At its peak: Franchises for Ice Monster doubled in the next few years. A similar product has been reported in blogs–the kakigori (Japanese ice concoction with sweetened azuki beans) at the Rockwell souk (Dream Ice Kakigoori) and Tokyo-Tokyo. Ice Monster also competes with Icebergs, Razon's and Cocktales, even Jollibee's Ice Craze.
What's left of the craze: The company has 16 branches officially listed on its website. The Ice Monster stores at SM Manila's Food Court, Robinson's Place Ermita (Padre Faura Wing), and Shangri-La Plaza, though, are long gone.
When? July 16, 2004, Holy Kettle Korn! opens at the Alabang Town Center.
How it started: Blue Kettle Corporation popped the idea of healthier sweet-salty popcorn sold in sealed paper bags. Holy Kettle Korn! opened three outlets within a year.
At its peak: A similarly named brand, Kettle Korn, also sprouted during the reign of the Holy Kettle Korn. Gourmet popcorn by Chef Tony's, packaged in plastic tubs, also got people hooked on its variety of flavors: Caramel, White Chocolate Walnut, Roasted Almond Mochachino, and White Country Cheddar.
What's left of the craze: All three brands. The latest to hit the market is Chicago Popcorn Shops, which makes "hand-crafted boutique caramel and cheese popcorn."
When? 2004: BreadTalk opens in SM Megamall.
How it started: A Singaporean boutique bakery franchise, BreadTalk's concept allows customers to directly handle the bread of their choice (with tray and tongs). An open glass counter displaying the breads is installed in the center. Lines were long.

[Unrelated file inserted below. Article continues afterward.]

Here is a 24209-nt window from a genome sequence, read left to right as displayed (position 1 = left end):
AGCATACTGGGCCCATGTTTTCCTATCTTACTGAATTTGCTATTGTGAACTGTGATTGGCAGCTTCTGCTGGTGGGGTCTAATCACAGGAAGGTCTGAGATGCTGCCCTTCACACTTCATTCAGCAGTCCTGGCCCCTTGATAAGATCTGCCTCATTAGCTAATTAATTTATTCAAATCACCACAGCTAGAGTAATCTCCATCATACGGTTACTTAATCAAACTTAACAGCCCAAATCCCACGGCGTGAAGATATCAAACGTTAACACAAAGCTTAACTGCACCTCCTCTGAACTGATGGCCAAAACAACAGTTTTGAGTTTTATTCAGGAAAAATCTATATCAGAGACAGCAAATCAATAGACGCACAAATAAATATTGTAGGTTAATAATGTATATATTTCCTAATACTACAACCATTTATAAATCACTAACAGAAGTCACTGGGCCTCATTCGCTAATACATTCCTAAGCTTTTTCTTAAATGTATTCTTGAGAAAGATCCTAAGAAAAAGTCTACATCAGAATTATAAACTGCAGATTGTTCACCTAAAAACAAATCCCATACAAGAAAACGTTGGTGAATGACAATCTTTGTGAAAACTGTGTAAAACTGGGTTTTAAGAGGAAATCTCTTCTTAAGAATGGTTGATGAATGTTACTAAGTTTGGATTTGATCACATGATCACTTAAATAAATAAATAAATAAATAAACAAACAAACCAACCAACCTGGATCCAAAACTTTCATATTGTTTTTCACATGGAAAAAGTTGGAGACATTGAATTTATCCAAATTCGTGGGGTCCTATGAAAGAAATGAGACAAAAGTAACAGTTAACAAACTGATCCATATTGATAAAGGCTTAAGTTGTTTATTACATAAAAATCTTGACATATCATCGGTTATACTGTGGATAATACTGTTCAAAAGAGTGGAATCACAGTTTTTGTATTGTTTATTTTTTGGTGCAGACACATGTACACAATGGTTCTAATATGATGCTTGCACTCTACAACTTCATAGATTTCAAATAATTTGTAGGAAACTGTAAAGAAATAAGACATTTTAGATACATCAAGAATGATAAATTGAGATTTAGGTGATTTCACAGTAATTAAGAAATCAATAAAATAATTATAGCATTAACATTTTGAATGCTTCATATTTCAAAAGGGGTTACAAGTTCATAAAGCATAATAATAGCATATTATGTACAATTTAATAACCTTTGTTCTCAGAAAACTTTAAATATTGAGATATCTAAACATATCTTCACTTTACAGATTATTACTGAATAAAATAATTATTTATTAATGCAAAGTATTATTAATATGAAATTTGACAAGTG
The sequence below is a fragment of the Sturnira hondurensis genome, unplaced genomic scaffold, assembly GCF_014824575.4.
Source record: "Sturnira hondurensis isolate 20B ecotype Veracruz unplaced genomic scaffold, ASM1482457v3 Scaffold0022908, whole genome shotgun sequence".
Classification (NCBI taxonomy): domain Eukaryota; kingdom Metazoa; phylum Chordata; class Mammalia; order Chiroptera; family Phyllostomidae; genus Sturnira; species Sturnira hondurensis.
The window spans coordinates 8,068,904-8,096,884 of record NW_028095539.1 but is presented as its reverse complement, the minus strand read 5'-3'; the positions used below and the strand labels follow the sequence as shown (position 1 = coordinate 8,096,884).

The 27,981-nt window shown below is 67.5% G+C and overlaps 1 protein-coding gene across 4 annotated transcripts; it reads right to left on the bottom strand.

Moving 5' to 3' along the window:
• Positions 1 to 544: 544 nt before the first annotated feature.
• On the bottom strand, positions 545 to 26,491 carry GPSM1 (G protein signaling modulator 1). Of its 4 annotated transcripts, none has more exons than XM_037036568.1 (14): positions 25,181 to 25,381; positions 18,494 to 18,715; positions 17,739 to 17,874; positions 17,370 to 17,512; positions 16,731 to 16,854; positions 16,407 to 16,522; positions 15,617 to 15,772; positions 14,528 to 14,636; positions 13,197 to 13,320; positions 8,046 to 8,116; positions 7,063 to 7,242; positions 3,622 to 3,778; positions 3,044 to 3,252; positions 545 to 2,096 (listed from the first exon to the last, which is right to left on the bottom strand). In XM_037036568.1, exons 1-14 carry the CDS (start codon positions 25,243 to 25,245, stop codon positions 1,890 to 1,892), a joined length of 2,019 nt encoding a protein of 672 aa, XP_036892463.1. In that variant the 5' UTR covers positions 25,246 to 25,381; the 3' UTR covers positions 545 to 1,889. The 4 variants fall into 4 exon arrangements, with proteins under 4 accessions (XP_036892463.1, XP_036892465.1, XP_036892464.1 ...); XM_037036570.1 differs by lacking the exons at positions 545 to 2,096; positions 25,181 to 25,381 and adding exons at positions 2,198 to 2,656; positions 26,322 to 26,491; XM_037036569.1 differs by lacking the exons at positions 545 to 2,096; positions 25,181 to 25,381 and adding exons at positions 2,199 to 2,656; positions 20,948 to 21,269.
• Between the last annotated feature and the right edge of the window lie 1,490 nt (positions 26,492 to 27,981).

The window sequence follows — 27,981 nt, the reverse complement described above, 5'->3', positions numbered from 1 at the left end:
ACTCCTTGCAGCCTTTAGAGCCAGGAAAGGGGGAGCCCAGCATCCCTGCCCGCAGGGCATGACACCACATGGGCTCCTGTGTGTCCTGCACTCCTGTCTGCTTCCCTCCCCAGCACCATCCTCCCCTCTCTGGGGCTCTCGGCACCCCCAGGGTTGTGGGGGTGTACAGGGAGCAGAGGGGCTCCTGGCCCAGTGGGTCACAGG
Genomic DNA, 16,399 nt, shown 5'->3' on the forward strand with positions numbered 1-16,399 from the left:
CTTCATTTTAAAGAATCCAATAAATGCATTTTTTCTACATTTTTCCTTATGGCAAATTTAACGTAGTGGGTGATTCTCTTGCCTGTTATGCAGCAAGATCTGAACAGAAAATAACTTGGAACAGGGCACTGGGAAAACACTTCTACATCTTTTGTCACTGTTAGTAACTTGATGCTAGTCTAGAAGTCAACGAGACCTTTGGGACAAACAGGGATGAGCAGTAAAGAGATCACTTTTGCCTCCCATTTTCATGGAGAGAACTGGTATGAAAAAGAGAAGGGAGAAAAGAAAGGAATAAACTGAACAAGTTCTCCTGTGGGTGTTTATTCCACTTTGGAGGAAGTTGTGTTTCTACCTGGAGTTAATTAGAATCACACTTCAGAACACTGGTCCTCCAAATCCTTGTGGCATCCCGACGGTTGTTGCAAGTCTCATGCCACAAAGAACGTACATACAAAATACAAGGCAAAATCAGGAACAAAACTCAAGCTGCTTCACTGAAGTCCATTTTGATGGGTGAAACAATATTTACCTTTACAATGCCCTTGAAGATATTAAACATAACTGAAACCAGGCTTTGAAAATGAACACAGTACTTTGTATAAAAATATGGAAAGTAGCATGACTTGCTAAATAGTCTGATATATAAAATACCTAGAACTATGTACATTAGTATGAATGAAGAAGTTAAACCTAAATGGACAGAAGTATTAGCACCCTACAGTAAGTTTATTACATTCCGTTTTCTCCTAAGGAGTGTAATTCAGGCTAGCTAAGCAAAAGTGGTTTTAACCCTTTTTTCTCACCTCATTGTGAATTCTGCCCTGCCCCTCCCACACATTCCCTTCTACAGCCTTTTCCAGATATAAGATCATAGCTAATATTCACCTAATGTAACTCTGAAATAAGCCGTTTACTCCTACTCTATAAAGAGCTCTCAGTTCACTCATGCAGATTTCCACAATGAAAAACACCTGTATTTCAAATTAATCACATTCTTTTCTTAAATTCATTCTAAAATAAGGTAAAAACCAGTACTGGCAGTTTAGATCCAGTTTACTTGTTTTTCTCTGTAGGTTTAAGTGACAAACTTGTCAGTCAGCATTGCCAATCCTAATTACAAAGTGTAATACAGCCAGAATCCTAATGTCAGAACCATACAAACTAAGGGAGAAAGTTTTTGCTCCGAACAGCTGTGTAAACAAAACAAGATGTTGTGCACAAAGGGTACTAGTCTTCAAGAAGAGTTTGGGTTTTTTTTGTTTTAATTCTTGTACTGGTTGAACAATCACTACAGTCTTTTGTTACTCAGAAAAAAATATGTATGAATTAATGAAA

At its peak: BreadTalk original creations like Floss; Crouching Tiger, Hidden Bacon; Milkiway; and Pork Sisig have been imitated by cheaper competitors who practice the same self-service concept and design in their stores.
What's left of the craze: The aroma of bread baking never ceases to stop one's tracks when passing by BreadTalk, something that its competition lacks.
How it started: Cream puff and croquemboche are in many home-based bakers' product lists (like Pasteleria Mallorca), but only when Happy Cream Puff and Beard Papa's opened their stalls did the cream puff craze pick up.
At its peak: No queues like the donuts, but the cream puff's billowy pastry oozing with cream garnered plenty of drool-y attention from passersby.
What's left of the craze: The Cru Kitchen's Belgian cream puff was named one of the yummiest desserts in the country in 2008. Happy Cream Puff opened its new Makati store early 2009. The long-running Dulcinea and Aristocrat Bakeshop still sell classic cream puffs, craze or no craze.